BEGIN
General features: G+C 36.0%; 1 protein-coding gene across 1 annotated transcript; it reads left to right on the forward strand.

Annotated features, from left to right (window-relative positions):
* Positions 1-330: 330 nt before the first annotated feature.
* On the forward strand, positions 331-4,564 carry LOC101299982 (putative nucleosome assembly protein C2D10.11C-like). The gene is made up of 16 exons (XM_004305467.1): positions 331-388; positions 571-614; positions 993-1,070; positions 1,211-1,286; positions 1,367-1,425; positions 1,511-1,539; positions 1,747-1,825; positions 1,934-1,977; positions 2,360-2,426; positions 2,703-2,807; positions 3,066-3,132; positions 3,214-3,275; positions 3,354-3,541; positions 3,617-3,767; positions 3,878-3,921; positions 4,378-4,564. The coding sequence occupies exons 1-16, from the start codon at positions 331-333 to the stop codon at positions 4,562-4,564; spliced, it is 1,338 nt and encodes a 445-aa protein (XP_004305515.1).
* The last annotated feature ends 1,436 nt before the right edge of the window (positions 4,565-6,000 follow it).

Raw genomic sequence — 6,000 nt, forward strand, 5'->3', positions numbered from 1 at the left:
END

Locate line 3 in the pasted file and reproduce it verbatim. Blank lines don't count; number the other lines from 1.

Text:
* Positions 1-330: 330 nt before the first annotated feature.